From today's Calgary Sun: http://www.calgarysun.com/news/columnists/michael_platt/2011/03/08/17534981.html
What they don't say in the article is that if the price of beer is supposed to go up (and UP), what will it do to the price of bread, buns, cakes, cookies and other products that are made with significant amounts of the same ingredients as what is put into beer?CalgarySun said:First the suds, then the sobs.
For those who love beer, the Summer of '11 may be fondly remembered as the good old days, when ale was still cheap and a six-pack of lager cost less than a medium pizza.
Brewers are warning of ominous clouds on the horizon, thanks to floods, lousy weather and scarce supply of malt -- the key ingredient in the world's third-most popular la beverage.
Prices are already set to spike, and given another poor growing season for barley, and a crop that's already in shortage now could end up being a very rare commodity for those who brew beer.
"The ultimate message is to drink up now -- I don't want to send consumers into a spiral, but I do think 2011 could be the perfect storm," said Dwayne Dubois, chief financial officer at Calgary's Big Rock Brewery.
Blame flooding in Australia, Canada and Russia for the rotten news, which has the Canadian Wheat Board predicting a price increase of up to 33% for malting barely.
And Dubois said barley is just one headache for producers, and with the aluminum used in cans also increasingly hard to come by the future looks grim for those who like cold one.
"In the event that the barley market follows the Wheat Board predictions and aluminium follows the concerns heard on the commodities market, two of our biggest input costs could escalate significantly," said Dubois.
"That price increase would end up being passed on to the consumer."
The gloom is already being felt by those who enjoy a pint, knowing that bad luck and Mother Nature may be conspiring to leave their wallets empty and spirits flat.
"It's like being in Sweden," said Mike Babulic, cursing the forecast for higher prices.
Babulic is club secretary for Calgary's Hash House Harriers, a semi-organized running club devoted to dashing from pub to pub in groups of up to 40 strong.
The well-trained drinker admits the looming price increase is a bitter shock, but Babulic says relief could be a mere tax reduction away -- not that he's holding his breath.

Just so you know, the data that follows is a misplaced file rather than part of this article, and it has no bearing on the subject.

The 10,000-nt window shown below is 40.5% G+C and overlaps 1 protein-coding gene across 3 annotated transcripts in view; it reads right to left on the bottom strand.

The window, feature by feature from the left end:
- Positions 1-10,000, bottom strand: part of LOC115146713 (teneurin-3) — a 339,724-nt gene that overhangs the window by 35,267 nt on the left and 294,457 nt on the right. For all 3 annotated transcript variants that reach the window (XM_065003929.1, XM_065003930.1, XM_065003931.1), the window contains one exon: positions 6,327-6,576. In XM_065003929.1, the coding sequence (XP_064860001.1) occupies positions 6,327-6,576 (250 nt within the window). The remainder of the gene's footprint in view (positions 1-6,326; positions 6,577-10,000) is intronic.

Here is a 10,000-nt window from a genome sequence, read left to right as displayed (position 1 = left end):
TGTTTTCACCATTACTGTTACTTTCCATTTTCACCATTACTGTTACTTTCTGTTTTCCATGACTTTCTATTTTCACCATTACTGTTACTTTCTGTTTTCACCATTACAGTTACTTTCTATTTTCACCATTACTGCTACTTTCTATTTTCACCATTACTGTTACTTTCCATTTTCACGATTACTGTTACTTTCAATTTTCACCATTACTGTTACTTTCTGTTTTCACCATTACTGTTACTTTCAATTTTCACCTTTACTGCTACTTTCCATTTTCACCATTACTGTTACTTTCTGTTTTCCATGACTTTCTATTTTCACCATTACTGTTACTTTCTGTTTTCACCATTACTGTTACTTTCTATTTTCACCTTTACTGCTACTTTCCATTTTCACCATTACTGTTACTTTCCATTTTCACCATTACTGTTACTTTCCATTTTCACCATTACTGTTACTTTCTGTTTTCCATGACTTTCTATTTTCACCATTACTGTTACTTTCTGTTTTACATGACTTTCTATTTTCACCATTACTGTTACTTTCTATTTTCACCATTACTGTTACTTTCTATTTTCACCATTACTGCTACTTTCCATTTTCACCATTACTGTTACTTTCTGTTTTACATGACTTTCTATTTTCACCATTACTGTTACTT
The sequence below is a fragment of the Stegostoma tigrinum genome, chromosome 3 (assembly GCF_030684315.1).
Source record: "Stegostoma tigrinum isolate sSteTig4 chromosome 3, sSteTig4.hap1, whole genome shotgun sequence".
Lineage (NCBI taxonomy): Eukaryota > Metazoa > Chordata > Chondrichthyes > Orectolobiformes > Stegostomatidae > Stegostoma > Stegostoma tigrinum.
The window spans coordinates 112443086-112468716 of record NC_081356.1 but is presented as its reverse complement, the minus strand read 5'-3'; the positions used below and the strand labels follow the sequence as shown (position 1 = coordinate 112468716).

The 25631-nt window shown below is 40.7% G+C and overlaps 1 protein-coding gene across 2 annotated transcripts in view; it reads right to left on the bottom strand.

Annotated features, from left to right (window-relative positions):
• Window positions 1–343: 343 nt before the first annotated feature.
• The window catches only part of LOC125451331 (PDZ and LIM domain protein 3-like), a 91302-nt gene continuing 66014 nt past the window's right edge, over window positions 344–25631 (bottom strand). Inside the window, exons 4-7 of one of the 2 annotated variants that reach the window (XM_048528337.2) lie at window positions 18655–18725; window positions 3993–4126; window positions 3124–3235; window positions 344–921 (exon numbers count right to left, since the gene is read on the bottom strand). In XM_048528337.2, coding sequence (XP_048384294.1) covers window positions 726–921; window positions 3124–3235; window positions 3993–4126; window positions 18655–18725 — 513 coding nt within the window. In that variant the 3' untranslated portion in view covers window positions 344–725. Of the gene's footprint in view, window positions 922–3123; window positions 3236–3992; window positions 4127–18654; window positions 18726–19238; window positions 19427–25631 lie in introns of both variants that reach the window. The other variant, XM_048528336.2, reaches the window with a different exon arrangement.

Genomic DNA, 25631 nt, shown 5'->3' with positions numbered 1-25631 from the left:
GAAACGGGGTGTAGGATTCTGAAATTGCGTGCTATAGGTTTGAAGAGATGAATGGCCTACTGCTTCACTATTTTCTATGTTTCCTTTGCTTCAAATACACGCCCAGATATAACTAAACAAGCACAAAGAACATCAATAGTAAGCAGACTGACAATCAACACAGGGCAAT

"In Canada most of the price of beer is made up by taxes, so with the budget coming up maybe we'll get a tax break."
He tries to keep a straight face, but then Babulic cracks up at his own joke.
Others, including the wait staff at local bars, aren't laughing at all.
Natalie Bennett, a server at Beckham's Pub in northeast Calgary, says soaring prices are almost never blamed on climate, commodities or acts of nature.
To a customer holding a higher-thanexpected tab, there's only one person at fault.
"It means I'm going to get harassed about beer prices, because I'm the person who sets them, apparently," said Bennett.
Sour comments are one thing -- tiny tips are another.
"It means smaller tips because people are going to be a lot more reticent to hand over money," she said.
"It's going to make a big difference."
Really, there's little anyone can do except pray for a bumper barley crop this summer and drink while the drinking is still relatively cheap.
The only silver lining to the clouds so far has been a wet winter on Canada's prairies, which may persuade more farmers to plant barley because prices are high and the crop has a shorter growing season.
Back at Big Rock, Dubois said there's nothing to do except wait.
"One year it's a terrible crop and the next year it's a bumper crop and it's hard to predict which way it will go with any measure of success," he said.
"We'll have to wait until harvest until we see what it's like."
In the meantime, there's nothing like a cold beer to soothe a worried mind.
"Despite the fact sum-mer has yet to arrive, people should take advantage and consume," said Dubois.